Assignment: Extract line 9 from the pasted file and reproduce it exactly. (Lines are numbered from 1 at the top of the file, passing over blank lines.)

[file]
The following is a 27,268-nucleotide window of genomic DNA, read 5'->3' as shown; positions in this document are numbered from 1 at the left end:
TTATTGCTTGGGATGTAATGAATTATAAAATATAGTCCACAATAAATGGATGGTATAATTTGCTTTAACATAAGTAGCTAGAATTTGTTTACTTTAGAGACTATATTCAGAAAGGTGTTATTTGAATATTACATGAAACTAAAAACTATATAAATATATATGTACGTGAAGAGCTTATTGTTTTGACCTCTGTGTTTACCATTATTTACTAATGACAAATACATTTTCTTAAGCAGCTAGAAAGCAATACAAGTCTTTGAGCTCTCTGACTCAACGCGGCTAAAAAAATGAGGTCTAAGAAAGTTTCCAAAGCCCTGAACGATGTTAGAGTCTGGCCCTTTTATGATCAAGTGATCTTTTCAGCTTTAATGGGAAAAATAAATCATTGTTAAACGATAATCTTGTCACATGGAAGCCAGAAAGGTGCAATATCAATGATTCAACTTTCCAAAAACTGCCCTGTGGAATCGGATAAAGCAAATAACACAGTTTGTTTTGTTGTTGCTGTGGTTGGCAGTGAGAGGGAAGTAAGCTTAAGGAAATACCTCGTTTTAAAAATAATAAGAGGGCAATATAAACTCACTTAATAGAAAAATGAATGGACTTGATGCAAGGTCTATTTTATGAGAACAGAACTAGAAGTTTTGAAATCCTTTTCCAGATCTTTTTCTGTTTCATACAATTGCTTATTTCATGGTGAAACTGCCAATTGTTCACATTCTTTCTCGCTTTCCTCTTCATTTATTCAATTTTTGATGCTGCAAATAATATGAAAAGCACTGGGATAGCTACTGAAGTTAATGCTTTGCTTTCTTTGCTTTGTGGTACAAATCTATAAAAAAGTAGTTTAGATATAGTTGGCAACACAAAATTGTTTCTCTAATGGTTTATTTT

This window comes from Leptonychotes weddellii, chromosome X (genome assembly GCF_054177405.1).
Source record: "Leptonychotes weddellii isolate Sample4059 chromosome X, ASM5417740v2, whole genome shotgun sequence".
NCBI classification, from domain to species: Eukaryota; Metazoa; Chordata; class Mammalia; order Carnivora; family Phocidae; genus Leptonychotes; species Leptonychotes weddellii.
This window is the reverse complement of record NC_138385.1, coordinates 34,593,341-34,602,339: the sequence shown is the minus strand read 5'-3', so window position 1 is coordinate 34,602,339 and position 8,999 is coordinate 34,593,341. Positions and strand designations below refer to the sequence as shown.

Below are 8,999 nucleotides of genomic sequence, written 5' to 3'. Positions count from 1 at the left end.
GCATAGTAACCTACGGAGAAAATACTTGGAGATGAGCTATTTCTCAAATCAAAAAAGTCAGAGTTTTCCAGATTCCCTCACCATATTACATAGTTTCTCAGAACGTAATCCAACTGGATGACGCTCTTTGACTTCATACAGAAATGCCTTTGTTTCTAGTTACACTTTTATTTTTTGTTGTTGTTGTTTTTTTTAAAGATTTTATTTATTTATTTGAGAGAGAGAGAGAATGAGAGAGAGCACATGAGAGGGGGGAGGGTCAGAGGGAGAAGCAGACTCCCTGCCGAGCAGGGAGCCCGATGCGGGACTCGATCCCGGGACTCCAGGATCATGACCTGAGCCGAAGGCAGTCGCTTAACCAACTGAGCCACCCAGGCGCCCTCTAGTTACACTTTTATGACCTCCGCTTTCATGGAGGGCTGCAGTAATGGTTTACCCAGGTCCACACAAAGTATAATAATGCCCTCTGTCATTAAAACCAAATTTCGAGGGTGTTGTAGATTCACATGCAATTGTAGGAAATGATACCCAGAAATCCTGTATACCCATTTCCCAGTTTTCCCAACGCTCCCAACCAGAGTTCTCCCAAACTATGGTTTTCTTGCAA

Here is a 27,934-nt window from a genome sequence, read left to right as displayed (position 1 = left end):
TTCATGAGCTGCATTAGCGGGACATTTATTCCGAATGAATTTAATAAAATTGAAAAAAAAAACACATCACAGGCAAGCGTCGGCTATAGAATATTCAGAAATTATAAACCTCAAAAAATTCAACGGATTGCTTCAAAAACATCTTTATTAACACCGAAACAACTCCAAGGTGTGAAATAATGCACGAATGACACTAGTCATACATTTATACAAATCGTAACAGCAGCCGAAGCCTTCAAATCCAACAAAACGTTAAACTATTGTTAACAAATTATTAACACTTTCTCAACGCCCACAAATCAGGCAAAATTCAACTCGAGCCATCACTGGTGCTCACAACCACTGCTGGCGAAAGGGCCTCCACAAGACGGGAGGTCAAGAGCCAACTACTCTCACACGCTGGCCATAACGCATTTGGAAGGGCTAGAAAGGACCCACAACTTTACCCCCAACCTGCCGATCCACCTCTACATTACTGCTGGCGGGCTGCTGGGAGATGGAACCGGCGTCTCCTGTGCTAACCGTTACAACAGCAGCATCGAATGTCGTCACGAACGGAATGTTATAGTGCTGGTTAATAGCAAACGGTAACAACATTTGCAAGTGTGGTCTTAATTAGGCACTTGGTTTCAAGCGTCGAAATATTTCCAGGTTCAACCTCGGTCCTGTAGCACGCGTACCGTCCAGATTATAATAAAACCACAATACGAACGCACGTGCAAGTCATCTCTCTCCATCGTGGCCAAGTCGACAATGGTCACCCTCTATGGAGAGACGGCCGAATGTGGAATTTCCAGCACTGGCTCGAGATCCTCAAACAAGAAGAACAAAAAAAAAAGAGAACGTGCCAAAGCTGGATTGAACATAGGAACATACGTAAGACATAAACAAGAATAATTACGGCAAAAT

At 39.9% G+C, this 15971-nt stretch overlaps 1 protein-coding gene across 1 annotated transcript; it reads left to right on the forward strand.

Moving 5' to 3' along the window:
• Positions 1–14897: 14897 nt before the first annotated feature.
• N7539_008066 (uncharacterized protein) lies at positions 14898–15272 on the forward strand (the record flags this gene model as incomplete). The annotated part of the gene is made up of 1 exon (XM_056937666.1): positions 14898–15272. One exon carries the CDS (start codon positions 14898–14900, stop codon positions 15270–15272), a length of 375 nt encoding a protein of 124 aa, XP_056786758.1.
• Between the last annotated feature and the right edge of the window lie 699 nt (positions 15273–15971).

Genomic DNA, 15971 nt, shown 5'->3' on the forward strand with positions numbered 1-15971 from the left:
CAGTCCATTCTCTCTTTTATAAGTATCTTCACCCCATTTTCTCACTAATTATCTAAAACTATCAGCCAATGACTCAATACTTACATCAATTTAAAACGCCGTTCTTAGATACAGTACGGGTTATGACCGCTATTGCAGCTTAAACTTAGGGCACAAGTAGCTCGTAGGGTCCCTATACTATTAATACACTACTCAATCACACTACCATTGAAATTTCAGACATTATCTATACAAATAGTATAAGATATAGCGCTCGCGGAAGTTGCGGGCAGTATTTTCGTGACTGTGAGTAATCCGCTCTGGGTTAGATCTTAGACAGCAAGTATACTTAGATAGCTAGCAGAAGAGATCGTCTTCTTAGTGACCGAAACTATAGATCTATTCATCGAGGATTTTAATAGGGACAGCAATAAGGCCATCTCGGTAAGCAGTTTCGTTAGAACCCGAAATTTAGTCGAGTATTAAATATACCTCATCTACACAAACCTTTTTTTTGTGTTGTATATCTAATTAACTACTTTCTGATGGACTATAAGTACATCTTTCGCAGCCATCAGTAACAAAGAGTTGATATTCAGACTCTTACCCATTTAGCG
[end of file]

Here is a 27,934-nt window from a genome sequence, read left to right as displayed (position 1 = left end):